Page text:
APPEAL FROM THE UNITED STATES DISTRICT COURT FOR THE EASTERN DISTRICT OF PENNSYLVANIA (D.C. Civil Action No. 41815).
Aldisert, Gibbons and Weis, Circuit Judges. Gibbons, Circuit Judge, dissenting.
The owner of the Ore Chief, a bulk ore carrier that went aground in the Delaware River, sued the federal government for negligence, alleging that a channel depth statement the Corps of Engineers had published was inaccurate. The district judge found for the defendant, because he was "not convinced by a preponderance of the evidence presented that the Ore Chief went aground because of the government's conduct in issuing a channel depth statement." 388 F. Supp. 276, 288 (E.D. Pa. 1974). The plaintiff has appealed. We affirm.
We have considered the six contentions raised by appellant and have concluded that the facts found in this non-jury trial were not clearly erroneous, Krasnov v. Dinan, 465 F.2d 1298 (3d Cir. 1972), and that the district court did not err in its legal conclusions drawn therefrom, as more particularly set forth in the opinion of Judge Daniel H. Huyett, III, supra.
The maritime complaint filed on December 29, 1966, and finally adjudicated December 19, 1974, alleged 11 specific acts of negligence, as well as negligence "in other respects which will be shown at trial." Plaintiff tried the case on the theory that the Ore Chief struck large indigenous rocks in the Delaware River bed; that the channel depth above the rocks was inaccurately reflected in the Corps of Engineers' published channel depth statement; and that the government was, therefore, liable in negligence for the damage from the accident. The government, for its part, made no serious attempt to offer an alternative explanation of the accident; instead it simply sought to discredit plaintiff's theory of the accident, and relied on the plaintiff's burden to prove negligence by a preponderance of the evidence.
The plaintiff was very specific in the theory under which it put the case. It argued that the Ore Chief struck particular rocks, at a particular point in the channel. It sought to establish this to show both that the government's depth statement was inaccurate, and that the inaccuracy caused the accident. Plaintiff's trial memorandum filed November 5, 1973, stated that certain "witnesses will establish the location of the rocks which caused the damage. Certain tests were performed by Ambric Testing Laboratory as to fresh paint on the rocks and a representative from the Laboratory will testify that paint on the rocks was the same as that on the bottom of the ORE CHIEF." (Trial Mem. 3.) The memorandum also stated: "The constant surveying of this area by the United States with the use of electronic sounding machines quite obviously failed to detect the rocks. Such a repeated surveying by the United States of this area constitutes constructive notice of the presence of the undetected indigenous rocks as part of the bottom, since by proper methods the United States should have known of their presence and their heights and the depth of the water over the rocks so that the depths published would be accurately reported to mariners." (Trial Mem. 13.)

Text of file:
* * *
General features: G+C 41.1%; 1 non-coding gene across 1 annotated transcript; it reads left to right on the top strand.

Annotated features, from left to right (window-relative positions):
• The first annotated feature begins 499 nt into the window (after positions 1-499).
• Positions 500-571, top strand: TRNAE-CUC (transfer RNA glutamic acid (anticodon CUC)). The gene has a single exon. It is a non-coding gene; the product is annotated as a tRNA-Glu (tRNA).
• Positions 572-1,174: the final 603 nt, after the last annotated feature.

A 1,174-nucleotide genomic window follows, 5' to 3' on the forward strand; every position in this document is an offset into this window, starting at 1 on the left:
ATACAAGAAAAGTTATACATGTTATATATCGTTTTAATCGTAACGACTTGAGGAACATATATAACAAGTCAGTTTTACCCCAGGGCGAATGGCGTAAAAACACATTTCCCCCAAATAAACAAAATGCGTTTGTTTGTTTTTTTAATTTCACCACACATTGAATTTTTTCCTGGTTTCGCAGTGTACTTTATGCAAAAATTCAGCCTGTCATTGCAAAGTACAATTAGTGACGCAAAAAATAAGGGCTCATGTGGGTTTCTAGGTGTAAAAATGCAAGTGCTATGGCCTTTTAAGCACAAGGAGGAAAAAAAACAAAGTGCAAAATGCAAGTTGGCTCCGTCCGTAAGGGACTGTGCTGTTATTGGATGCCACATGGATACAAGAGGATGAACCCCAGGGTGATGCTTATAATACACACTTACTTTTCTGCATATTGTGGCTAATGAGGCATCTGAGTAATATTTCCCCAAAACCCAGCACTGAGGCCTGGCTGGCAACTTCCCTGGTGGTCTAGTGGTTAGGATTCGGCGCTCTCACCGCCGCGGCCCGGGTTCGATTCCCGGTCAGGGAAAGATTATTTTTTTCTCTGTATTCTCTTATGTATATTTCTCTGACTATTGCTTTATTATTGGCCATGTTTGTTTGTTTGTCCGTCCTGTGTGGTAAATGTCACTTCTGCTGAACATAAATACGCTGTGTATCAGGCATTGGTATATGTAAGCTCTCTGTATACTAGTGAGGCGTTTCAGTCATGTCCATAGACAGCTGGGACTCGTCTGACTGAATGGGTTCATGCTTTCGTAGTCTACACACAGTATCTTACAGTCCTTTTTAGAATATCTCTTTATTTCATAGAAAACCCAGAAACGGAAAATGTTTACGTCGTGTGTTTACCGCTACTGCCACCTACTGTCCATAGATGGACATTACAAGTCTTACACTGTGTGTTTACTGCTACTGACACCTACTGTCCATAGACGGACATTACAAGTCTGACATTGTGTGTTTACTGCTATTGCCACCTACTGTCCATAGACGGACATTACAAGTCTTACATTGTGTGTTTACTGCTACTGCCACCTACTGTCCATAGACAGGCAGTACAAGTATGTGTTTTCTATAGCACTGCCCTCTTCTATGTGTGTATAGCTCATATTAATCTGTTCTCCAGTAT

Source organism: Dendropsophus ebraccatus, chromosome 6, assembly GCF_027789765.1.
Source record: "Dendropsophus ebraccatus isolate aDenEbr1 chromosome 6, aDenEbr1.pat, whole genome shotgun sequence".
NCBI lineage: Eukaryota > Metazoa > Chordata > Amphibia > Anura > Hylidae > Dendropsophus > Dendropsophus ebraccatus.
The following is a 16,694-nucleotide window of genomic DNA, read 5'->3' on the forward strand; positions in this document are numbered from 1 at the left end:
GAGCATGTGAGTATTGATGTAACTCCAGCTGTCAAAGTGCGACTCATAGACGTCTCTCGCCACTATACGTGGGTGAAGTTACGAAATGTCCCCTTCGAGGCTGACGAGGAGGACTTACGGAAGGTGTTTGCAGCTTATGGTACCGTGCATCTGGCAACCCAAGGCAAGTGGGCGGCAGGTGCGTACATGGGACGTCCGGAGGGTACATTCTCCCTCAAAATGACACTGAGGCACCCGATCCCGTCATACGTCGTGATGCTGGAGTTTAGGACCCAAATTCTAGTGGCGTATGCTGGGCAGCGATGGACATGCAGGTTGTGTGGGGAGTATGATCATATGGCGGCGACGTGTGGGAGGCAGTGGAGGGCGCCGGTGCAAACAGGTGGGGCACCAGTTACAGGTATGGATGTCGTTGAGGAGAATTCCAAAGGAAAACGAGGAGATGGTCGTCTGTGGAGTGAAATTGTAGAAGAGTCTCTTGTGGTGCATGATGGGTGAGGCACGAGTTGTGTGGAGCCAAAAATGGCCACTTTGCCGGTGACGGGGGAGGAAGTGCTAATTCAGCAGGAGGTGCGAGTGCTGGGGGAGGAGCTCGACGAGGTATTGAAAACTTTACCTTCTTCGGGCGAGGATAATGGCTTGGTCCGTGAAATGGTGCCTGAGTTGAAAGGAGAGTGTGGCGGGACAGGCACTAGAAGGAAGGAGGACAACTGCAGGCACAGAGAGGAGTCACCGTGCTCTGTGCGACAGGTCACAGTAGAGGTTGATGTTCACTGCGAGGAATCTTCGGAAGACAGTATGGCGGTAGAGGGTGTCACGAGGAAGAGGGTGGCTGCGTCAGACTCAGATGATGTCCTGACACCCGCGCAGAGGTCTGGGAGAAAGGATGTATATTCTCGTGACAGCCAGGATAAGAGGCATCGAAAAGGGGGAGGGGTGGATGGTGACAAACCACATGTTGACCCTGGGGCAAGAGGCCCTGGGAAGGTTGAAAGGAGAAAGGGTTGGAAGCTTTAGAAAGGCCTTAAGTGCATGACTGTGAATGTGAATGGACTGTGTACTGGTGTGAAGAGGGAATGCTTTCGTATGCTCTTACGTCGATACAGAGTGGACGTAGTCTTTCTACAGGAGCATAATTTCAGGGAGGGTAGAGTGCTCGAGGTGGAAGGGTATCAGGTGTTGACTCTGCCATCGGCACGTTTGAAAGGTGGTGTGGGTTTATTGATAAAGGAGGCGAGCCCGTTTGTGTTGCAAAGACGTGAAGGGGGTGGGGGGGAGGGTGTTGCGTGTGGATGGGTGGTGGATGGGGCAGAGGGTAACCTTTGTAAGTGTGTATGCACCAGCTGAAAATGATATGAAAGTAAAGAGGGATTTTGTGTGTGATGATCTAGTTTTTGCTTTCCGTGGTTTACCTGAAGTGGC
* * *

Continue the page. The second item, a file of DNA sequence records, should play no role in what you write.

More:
In its Proposed Findings of Fact Before Trial (P.F.B.T.), the plaintiff asked the court to find the presence in the channel of three specific rocks: the "principal" or "log" rock, the "plateau" or "table" rock, and a third, unnamed rock. Plaintiff also asked the court to find that the "top surface of the log rock was newly chipped or ruptured in two separate areas," and that "samples obtained from the log rock and the third rock contained fresh paint scrapings." P.F.B.T. 13. Plaintiff sought further to support its theory that the Ore Chief collided with these rocks by proposed findings 15 and 16, which stated:
15. The ORE CHIEF thus came into contact at least with the log rock and the third rock. Both were uncharted obstacles within the 40' X 400' channel. Before it could be determined if the vessel had also came [sic] into contact with the plateau rock, the rock was destroyed. . . .
16. The weight and force of the ORE CHIEF knocked loose the upper portion of these rocks which caused the grounding.
The plaintiff did not change its theory after the close of testimony. In its Proposed Findings of Fact After Trial (P.F.A.T.) it asked the court to find that there were two indigenous rocks - log and table - plus a third rock; and that "all three of these rocks showed fresh abrasions, indicating recent contact with the bottom of the ORE CHIEF". P.F.A.T. 27. Plaintiff also asked for a finding that "it was uncontradicted that [a log] rock sample had red ship's paint on its surface. . . . Ambric Testing Laboratories, Inc. analyzed the sample and concluded that the red paint on the rock was the same paint as applied to the bottom of the ORE CHIEF on the occasion of her last drydocking in July, 1964 prior to the grounding." P.F.A.T. 28. Additional suggested findings related to the size and location of all three rocks, P.F.A.T. 27; the obtaining of the log rock sample, P.F.A.T. 29; and the indigenous nature of the log and the table rocks, P.F.A.T. 27 & 31. After thus requesting numerous specific findings describing these three rocks in detail, plaintiff requested a finding that:
The uncontradicted preponderance of credible evidence established that the weight and force of the ORE CHIEF collided with and fragmented the upper portion of these indigenous rocks which caused the grounding.
In its reply brief on appeal plaintiff advances an argument in the nature of res ipsa loquitur quite at variance with its trial strategy. Plaintiff asserts that the "most persuasive argument" for reversal "is based on certain of the Court's findings which were fully supported by the record: (1) the vessel grounded in the channel and (2) the vessel sustained the alleged damage on that occasion." Reply Brief at 1. We do not decide whether there were such "findings",*fn1 or whether ...